1. Self-censorship:  Group members defer to what they believe is the group consensus. They keep silent about, or minimize, their own doubts. 
  1. Illusion of consensus: Group members feel an illusion of consensus – that everyone supports the decision. The illusion is the result of pressure to conform and the failure to consider consequences and alternatives.
  1. Gatekeepers: Group members appoint themselves gatekeepers to “protect” others from receiving information that could cast doubt on the group’s decision.  

The results of groupthink psychology are often disastrous – and yet the same mistakes happen again and again: Groups limit discussion to a few options – often just two, according to Irving Janis. They fail to re-examine decisions in light of new facts, or to consider ways of improving rejected options.  They fall into confirmation bias – only seeking out information that supports their decision.  

Strategies to avoid groupthink psychology

The most important takeaway is that groupthink psychology can happen to anyone, even the best and brightest. The desire to fit in is a powerful force. The best way to overcome it is to ensure there are safeguards in place. Here are a few suggestions.

  1. Play devil’s advocate:  Assign one or more group members to play “devil’s advocate” and critique the solutions proposed. Requiring objections will make it safer for members to speak up.
  1. Challenge the status quo: Give every idea a hearing, even if it seems wrong or is ultimately rejected.  A good way to hear different points of view is to include people of different ages and backgrounds. Rewarding risk-taking is another way to encourage thinking differently or “outside of the box.”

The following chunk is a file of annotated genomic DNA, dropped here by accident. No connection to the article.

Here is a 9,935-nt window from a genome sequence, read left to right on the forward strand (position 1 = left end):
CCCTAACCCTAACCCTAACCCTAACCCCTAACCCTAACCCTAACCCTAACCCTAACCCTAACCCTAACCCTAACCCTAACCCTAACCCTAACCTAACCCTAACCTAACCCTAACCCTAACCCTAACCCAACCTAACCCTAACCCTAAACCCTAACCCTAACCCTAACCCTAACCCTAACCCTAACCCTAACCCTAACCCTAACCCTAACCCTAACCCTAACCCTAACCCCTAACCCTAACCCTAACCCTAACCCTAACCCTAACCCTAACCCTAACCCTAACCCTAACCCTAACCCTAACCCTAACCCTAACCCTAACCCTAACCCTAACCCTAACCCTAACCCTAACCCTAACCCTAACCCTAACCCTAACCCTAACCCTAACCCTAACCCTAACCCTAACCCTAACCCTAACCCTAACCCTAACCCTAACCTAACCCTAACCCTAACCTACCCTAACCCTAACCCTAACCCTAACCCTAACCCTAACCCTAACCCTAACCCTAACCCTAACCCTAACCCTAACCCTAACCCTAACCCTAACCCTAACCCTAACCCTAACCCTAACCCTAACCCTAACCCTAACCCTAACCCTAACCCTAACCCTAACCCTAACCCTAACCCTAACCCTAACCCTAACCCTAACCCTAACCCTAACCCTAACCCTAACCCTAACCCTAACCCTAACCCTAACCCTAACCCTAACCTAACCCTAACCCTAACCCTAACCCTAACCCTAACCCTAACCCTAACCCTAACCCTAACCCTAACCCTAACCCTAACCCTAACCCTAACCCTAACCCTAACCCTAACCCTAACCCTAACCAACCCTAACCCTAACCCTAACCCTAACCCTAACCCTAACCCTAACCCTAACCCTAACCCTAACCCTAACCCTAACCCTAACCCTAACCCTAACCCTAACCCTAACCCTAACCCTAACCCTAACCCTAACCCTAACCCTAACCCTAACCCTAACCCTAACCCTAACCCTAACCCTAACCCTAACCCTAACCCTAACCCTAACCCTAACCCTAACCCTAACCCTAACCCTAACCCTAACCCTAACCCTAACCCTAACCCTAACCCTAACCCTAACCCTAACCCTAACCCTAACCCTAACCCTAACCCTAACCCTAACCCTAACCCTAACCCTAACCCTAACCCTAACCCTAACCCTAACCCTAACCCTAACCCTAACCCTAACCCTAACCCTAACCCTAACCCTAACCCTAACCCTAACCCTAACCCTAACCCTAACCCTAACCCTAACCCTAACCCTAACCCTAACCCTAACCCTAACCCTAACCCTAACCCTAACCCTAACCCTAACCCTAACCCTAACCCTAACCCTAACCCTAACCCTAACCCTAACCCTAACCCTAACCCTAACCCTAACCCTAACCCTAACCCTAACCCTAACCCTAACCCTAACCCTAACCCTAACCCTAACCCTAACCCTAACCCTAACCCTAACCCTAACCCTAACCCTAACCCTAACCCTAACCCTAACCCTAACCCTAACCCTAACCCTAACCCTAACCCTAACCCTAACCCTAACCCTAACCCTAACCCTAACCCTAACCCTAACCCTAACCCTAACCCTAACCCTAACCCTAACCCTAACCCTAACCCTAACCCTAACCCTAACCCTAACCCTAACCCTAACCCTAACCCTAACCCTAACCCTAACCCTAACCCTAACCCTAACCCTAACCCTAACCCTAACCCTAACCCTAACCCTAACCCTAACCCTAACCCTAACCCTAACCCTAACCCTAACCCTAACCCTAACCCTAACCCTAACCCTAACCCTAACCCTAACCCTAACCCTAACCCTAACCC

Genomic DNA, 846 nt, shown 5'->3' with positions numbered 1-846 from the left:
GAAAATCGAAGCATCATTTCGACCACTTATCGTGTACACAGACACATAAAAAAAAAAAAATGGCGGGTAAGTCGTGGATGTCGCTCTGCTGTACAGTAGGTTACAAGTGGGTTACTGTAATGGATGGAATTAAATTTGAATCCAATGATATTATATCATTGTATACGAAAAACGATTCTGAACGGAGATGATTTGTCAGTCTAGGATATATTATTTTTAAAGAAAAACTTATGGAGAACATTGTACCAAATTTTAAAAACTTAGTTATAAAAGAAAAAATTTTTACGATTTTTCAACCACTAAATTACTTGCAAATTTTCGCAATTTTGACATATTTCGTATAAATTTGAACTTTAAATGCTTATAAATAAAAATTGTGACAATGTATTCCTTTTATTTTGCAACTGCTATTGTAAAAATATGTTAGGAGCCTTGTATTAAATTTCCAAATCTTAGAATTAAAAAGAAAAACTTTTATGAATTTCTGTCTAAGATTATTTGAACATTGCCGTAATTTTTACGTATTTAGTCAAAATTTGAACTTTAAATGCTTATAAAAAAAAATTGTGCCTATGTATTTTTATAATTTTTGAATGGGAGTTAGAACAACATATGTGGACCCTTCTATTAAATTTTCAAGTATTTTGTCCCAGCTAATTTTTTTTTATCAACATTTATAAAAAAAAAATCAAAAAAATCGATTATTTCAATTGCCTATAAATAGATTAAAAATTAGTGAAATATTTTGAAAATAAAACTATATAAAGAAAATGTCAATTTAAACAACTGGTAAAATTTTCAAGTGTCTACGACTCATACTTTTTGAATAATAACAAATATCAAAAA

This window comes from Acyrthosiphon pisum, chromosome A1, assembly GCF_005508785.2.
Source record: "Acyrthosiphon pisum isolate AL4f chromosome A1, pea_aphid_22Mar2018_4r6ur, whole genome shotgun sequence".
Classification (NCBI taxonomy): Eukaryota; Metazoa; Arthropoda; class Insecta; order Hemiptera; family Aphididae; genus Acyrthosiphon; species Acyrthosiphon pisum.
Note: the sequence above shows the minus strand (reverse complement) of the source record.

1. Divide into teams: Have members of the group work separately to analyze the issues. Teams can either propose competing solutions or work independently on different pieces of the puzzle.  
  1. Keep leadership impartial:  Members are more likely to “go with the flow” when leaders express a preference for one solution. To avoid bias, make the leader a facilitator who encourages discussion.
  1. Adopt placeholder solutions:  An approach reported in the Harvard Business Review saw the team adopt a “placeholder” to revisit and examine. Agreeing to explore the idea relieved pressure to find the “best” solution prematurely. It also allowed members to agree on broad principles while disagreeing about details.  

Groupthink psychology can derail the decision-making process. To make sure your organization doesn’t fall into its trap, be aware of the causes and make a plan of action. If you would like to learn more about groupthink psychology, leadership, and team dynamics, please contact us.